Let’s take a little time today to think about the grace received while living in the Christian community called “church.”

In church, our individual experiences of grace intertwine. Working together, we find ourselves empowered in ways not possible when working alone.

That is, of course, an ideal description of the church. We tend to fall short; compare your church experiences with the above description of the early church in Acts.

I suppose we shouldn’t feel too bad. As we continue to read in Acts, we witness how the incredibly dynamic early church began to look more human as very old sins—pride, greed, ethnocentrism and deception, for example—crept in.

The church will not be heaven on earth until heaven and earth are rejoined. We are part of the “church militant,” the collection of Christians hoping to shove Satan backward, doing all we can to sustain ourselves and each other with God’s ever-flowing grace.

Even in a COVID-19 era, group worship remains deeply important to our mission. It is my prayer that once the United States exits this pandemic, we will better appreciate what it means to gather as part of a community and give glory to God. I would like to see Sunday morning restored as a uniquely holy time, not by legislation but by a genuine change in the hearts of people who call themselves Christian.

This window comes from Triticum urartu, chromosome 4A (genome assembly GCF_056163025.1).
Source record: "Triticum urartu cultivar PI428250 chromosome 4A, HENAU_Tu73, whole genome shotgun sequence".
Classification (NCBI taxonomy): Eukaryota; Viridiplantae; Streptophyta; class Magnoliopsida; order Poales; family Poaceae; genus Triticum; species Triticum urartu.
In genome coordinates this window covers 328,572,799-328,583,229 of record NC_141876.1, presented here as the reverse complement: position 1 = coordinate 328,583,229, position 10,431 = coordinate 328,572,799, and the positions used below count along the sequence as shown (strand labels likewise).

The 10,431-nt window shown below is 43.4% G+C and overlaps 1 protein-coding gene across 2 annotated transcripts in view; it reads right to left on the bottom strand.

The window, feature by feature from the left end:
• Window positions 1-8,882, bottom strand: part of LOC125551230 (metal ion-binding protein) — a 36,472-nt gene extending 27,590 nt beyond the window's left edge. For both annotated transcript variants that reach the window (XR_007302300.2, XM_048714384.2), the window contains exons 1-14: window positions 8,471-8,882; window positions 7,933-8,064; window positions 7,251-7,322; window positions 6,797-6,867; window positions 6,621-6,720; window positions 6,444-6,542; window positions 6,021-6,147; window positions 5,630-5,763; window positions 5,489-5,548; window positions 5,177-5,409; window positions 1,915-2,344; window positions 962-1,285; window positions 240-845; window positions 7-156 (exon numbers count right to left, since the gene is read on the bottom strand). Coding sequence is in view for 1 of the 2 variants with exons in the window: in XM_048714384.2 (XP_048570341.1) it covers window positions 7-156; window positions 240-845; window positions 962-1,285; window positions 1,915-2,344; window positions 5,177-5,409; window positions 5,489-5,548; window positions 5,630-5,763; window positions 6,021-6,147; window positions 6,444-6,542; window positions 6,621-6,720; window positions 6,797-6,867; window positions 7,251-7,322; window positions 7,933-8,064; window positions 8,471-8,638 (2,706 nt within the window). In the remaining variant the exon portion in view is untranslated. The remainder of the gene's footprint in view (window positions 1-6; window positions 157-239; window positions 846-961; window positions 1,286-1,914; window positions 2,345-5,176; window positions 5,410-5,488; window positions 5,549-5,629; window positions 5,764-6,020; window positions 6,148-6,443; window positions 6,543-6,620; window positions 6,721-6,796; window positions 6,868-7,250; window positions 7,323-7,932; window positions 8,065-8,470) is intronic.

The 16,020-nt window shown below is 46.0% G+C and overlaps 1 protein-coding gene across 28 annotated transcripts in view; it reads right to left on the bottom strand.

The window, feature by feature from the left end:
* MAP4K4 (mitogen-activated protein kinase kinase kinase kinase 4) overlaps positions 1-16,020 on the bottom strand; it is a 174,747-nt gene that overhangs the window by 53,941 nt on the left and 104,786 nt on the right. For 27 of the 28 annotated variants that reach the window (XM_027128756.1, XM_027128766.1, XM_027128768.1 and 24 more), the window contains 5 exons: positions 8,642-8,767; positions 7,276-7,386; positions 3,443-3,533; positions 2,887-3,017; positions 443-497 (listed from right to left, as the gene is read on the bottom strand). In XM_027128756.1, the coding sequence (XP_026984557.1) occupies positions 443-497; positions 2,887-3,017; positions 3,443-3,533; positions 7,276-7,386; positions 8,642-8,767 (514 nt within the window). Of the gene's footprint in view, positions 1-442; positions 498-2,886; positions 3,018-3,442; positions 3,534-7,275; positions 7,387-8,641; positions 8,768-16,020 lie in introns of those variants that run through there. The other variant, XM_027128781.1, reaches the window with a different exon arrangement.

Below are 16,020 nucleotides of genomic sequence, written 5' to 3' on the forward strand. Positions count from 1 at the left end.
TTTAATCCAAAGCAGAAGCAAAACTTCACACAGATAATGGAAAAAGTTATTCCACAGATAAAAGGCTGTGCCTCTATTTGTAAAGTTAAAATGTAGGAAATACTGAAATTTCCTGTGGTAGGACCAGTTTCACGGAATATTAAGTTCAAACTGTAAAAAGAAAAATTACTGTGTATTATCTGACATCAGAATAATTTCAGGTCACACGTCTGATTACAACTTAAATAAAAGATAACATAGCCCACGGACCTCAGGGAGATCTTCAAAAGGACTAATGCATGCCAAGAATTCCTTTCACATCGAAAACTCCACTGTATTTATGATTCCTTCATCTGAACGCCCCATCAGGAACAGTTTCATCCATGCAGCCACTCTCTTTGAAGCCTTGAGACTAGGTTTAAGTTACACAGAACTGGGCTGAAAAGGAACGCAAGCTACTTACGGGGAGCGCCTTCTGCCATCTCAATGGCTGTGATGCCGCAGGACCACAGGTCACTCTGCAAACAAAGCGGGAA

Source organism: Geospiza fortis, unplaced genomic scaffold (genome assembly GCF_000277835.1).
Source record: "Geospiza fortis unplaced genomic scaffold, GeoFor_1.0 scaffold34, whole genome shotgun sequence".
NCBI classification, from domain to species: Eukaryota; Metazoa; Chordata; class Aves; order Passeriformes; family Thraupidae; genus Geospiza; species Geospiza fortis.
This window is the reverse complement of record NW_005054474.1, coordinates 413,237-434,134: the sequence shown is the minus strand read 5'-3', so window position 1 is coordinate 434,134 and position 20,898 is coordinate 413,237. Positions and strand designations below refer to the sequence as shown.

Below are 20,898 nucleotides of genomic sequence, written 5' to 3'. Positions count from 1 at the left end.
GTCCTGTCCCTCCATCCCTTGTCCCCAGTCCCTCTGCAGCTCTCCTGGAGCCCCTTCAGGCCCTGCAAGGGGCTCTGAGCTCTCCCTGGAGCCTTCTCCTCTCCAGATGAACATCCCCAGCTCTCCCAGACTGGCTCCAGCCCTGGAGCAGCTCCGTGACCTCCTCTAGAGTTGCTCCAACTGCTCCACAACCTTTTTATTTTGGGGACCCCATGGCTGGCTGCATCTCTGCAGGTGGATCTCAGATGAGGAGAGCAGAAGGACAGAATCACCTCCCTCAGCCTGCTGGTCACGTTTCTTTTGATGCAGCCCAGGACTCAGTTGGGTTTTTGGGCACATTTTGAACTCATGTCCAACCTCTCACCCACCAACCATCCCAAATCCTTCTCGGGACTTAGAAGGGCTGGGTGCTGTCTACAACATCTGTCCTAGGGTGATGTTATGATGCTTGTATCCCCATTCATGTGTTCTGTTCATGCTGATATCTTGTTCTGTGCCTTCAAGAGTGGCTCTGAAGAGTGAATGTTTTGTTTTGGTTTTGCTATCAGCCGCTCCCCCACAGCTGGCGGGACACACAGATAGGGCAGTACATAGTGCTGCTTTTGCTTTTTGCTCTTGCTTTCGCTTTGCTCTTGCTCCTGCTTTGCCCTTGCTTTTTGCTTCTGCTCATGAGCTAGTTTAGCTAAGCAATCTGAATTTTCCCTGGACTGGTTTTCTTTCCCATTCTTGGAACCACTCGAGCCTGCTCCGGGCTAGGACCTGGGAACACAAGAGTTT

I’m not praying for a return to what we call normal. I’m praying that we will be astonished by what happens next. In a healthy local church, the number of people attending worship should exceed the number of members. This actually happens in other parts of the world. The members desperately want to be present, and the power of God is so evident that very-welcome newbies are looking in, wanting to know what’s going on.

If you have criticized your church because you think worship isn’t exciting enough, do something about it. Worship is not a show for an audience, it is a participatory group event directed toward God. Who knows, worship may not be exciting because you’re not involving your prayers, your presence, your gifts, your service and your witness.

We should involve ourselves in church life in other ways, too. We should find our place in the body of Christ, understanding how the Holy Spirit seeks to change lives through us.

I am a big advocate of finding our place through participation in small groups, online or in person. Methodism originally was built around small groups, which offer opportunities for Christians to grow in trust and love for each other, study God’s word, reach out to the lost and do good works. We need to get back to the basics, knowing each other’s hearts.

Such meaningful fellowship used to give people a relationship with the church that they could find in no other institution or group. It is no wonder. Done correctly, fellowship with Christians invites the presence of the Holy, Eternal God.

As Jesus said in Matthew 18:20, “For where two or three gather together as my followers, I am there among them.”

Lord, speak to us today as we take time to consider what it means to be part of a local church and your larger, global church. Give us a deep sense of our need to work alongside others, knowing we also will be working alongside you. Amen.